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good home Court clerk who placed Jason Corbett's children in the care of his sister has no regrets about his decision


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Molly Martens and Jason Corbett

Molly Martens and Jason Corbett

Molly Martens and Jason Corbett

The American court clerk who placed Jason Corbett's children in the care of his sister has no regrets about his decision six years on from the ruling.

Two days after the killing of Jason Corbett, Molly Martens issued proceedings to be appointed the guardian of Sarah, who was eight at the time, and Jack Corbett, who was ten.

Both their natural parents were now dead, their mother, Margaret, had died on November 21, 2006, from an asthma attack while their father had died on August 2, 2015, from blunt force trauma to the head.

Their stepmother's custody bid was countered by an application for guardianship by their paternal aunt, Tracey Corbett Lynch and her husband, David Lynch.

On August 14 nearly two weeks after the death of their Limerick father, Brian Shipwash, the Clerk of the Superior Court for Davidson County, held a hearing on the case.

A few days later he made an order to appoint the Lynches as their guardians. He stated that it was in the best interests of the minor children.

In the new Virgin Media documentary, The Murder Files: The killing of Jason Corbet, the American judge has no regrets over his decision.

remarks

"There were some disparaging remarks regarding Molly, and the relationship", said Brian Shipwash, former Davidson County Superior Court Clerk in the documentary.

"And there was disparaging remarks brought up by Molly towards Jason."

Jason Corbett's will, which was signed in 2007, was read out in the court custody hearing.

It stated: "I appoint the said David Lynch and his wife Tracey Lynch (my sister) to be Guardians of my infant children."

In the documentary, Mr Shipwash, reveals the influence of the will on the custody hearing.

"In the will, Jason expressed that he wished for a guardian to be his sister and her husband. And so, in North Carolina, the law states that we should give that great weight, we don't have to follow it, but we should give that great weight and, in this situation, not only was it his wishes, but it was what I felt was in the children's best interest."

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He revealed how he called the attorneys together to announce his decision in his chambers.

"I ordered the attorneys, not to disclose this decision until the children were in the custody of the Davidson County Department of Social Services and Davidson County Department of Social Services was ordered to go to get the children, and to deliver them to the Lynch family.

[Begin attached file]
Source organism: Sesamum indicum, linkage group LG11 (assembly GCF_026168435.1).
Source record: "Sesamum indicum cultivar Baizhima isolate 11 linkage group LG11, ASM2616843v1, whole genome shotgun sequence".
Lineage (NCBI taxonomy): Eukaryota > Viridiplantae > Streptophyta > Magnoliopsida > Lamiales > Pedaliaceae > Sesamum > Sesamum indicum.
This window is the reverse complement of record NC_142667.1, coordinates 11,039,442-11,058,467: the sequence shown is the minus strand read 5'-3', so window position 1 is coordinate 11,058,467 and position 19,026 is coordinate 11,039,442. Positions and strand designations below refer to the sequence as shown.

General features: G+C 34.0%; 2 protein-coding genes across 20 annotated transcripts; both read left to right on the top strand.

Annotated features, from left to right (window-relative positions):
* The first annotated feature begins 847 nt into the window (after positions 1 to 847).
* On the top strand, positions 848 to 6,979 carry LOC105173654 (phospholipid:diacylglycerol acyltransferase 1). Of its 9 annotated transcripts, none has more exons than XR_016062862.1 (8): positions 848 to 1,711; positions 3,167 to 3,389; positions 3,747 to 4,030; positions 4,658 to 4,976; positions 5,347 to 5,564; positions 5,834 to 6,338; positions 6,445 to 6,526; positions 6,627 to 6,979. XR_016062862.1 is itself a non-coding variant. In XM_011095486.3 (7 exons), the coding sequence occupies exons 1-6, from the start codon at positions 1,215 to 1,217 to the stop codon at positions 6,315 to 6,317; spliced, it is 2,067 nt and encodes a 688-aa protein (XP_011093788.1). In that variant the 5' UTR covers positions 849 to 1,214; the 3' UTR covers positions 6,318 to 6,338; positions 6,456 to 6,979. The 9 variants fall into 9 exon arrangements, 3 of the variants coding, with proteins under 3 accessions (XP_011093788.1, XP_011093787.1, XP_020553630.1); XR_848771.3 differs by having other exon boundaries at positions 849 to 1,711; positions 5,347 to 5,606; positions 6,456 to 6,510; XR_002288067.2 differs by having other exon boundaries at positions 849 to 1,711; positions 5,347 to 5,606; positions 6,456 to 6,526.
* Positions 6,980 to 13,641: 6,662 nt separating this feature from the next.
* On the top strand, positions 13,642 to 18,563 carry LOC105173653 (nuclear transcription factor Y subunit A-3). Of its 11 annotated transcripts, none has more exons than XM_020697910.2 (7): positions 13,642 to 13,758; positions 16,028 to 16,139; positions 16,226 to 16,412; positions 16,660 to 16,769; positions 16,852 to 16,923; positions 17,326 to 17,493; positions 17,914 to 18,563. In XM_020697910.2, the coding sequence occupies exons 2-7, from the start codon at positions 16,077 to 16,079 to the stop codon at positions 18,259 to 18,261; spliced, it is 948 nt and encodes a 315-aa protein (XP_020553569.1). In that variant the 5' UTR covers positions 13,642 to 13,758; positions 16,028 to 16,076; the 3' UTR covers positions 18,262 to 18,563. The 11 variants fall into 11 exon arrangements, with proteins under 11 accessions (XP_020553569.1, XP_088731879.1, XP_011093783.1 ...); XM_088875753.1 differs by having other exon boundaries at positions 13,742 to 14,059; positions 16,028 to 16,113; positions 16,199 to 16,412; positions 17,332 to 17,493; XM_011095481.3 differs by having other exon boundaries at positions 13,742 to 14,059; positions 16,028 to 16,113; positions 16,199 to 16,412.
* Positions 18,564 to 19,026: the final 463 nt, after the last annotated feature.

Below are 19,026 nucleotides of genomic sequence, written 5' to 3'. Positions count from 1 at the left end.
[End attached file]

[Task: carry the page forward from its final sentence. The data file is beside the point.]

"At the time that I made my decision, the children, with DSS in the room, were allowed to talk to Molly at some point in time.

"There is no doubt in my mind then and five, six years later, there's still no doubt that I made the correct decision."

On 18 December 2015, a grand jury indicted Molly and Tom for second-degree murder and voluntary manslaughter. The defendants pleaded not guilty, were granted bail and a joint trial was set for 17 July 2017 in Davidson County Superior Court.

On 9 August 2017, the jury returned verdicts finding defendants guilty of second-degree murder and they were sentenced to between 20 and 25 years each in prison.

An appeal on the judgement was filed almost immediately and on the 4th of February 2020, the North Carolina Court of Appeals stated: "Due to a number of prejudicial errors apparent within the record, we reverse the judgments entered upon Defendants' convictions for second-degree murder and remand for a new trial."

They concluded the trial court erred by excluding statements taken from the children, Jack and Sarah Corbett, in the days after their father was killed while in the custody of the Martens family. The children recanted what was in the North Carolina statements when they returned to Ireland.

The Court of Appeals also agreed with the defendants' contention that there were issues over the reliability of some of the blood spatter evidence in the trial.

The North Carolina Supreme Court upheld the Court of Appeals decision which granted Molly Martens and her father, Tom Martens, a full retrial, which is expected to be held next year.

After almost four years behind bars, the father and daughter walked free on bail in April this year. They have always maintained they acted entirely in self-defence on the night Jason Corbett was killed.

There was a huge outpouring of sympathy for the Corbett family in the wake of the devastating ruling.

North Carolina prosecutors are currently working on the painstaking process of planning for a retrial.

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